Section 2
DSM-5 diagnostic chapters are organized to reflect differences across the lifespan. Neurodevelopmental Disorders are listed first to support early identification and intervention. Chapters below describe changes most helpful in understanding children’s developmental processes:

Neurodevelopmental Disorders (frequently presenting together)
• Intellectual Disability (Intellectual Developmental Disorder)
• Communication Disorders
• Autistic Spectrum Disorder
• Attention-Deficit/Hyperactivity Disorder
• Specific Learning Disorder
• Motor Disorders

Depressive Disorders
• Disruptive Mood Regulation Disorder (new)
• Bereavement (now included to increase appropriate treatment of chronic symptoms)

Trauma and Stressor-Related Disorders (features separate Posttraumatic Stress Disorder criteria for children 6 years and younger)

Section 3 
DSM-5 supports further diagnostic exploration of conditions that require additional research.  It also includes cultural formulations and a glossary.

DSM-5 integrates new research to advance developmentally informed early identification, age-specific diagnoses and more targeted treatment for children. It also fosters ongoing integrated research to increase understanding of developmental processes and lead to earlier, more accurate and consistent diagnoses and intervention.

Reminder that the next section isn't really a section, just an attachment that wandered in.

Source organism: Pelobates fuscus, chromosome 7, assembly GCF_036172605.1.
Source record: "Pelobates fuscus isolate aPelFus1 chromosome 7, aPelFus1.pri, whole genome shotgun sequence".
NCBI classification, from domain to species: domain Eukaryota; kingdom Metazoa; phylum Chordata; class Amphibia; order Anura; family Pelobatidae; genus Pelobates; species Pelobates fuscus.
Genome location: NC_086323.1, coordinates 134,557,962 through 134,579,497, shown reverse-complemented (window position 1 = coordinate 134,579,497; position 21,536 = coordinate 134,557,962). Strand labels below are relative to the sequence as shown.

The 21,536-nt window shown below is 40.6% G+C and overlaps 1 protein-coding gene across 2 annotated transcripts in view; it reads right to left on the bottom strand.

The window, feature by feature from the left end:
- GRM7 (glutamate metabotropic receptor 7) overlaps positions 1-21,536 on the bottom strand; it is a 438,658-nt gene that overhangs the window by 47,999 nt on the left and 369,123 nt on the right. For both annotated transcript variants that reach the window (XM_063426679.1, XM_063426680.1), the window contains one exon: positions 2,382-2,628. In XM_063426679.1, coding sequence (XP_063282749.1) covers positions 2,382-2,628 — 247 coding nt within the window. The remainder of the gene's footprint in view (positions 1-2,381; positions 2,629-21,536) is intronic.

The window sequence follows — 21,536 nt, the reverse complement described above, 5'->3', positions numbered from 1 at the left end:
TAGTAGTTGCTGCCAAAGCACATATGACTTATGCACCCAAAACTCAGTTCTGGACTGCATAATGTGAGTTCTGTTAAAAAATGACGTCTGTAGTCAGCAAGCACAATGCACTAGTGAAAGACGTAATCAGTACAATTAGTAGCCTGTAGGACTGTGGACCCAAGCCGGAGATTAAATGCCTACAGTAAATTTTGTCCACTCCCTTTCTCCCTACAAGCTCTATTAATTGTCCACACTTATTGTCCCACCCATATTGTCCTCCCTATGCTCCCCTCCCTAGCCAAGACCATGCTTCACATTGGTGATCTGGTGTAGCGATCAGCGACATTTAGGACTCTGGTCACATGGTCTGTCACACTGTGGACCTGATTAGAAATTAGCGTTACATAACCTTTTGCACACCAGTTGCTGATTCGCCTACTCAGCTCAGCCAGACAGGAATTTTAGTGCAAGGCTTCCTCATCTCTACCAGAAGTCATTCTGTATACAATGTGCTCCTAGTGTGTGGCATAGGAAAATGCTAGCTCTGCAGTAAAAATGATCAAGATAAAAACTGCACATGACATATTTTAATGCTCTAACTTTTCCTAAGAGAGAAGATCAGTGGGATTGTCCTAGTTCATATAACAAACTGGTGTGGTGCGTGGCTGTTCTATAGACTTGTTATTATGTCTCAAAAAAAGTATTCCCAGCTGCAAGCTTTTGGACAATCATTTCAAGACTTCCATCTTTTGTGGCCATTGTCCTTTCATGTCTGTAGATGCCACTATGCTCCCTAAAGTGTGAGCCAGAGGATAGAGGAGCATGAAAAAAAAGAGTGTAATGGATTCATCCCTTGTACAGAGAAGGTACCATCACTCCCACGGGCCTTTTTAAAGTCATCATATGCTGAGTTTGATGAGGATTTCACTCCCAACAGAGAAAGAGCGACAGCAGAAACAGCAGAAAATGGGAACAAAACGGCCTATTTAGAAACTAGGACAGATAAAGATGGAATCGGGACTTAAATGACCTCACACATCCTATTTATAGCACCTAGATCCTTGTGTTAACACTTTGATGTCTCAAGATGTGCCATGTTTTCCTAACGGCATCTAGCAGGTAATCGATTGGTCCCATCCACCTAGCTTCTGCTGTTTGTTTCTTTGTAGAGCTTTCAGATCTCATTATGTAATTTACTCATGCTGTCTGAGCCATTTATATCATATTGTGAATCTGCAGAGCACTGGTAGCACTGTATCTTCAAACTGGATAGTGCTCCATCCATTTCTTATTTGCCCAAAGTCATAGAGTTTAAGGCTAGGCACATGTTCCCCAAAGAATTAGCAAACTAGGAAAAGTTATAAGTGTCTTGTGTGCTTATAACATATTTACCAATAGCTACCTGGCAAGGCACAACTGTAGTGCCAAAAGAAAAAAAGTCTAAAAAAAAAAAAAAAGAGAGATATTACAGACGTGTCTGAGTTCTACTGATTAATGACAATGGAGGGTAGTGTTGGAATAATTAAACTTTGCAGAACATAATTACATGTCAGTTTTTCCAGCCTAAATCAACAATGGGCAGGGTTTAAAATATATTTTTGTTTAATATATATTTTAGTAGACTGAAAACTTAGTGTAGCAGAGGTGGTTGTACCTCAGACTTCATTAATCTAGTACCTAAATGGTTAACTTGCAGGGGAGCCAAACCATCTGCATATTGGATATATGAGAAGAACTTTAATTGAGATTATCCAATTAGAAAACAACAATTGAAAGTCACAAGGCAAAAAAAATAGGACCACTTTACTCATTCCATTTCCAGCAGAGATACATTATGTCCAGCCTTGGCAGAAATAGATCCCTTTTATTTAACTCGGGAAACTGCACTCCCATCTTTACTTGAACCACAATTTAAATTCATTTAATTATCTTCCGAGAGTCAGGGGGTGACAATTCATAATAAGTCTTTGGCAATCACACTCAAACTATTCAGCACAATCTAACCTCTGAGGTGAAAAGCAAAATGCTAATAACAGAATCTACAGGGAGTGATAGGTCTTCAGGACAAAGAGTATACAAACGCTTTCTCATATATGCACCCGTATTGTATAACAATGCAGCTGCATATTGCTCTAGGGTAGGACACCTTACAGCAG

For further information, go to:  www.dsm5.org

Submitted by California Center National Advisory Council Member:

Jean Thomas, M.D.
Integrated Therapy Services for Children and Families (ITS)
Clinical Professor, Psychiatry and Behavioral Sciences
George Washington University
Children’s National Medical Center


Meeting the Complexity of Supporting Infants, Toddlers, and Families

This is a time of promise for all of us who work with infants, children and families, as the fields of early intervention (EI) and infant mental health (IMH) have burgeoned over the past several decades. As a clinical psychologist and infant mental health specialist, I feel lucky to work in a wide range of settings with a wide range of individuals. On any given day, you might find me:

  • Attending a transitional IEP meeting at a school or district office
  • Conducting a preschool, day care or home based observation
  • Consulting with regional center staff regarding a referral or children in my caseload
  • Attending  a multidisciplinary team meeting
  • Training clinicians at a public or private agency serving young children
  • Working with parents and families in my office or in the field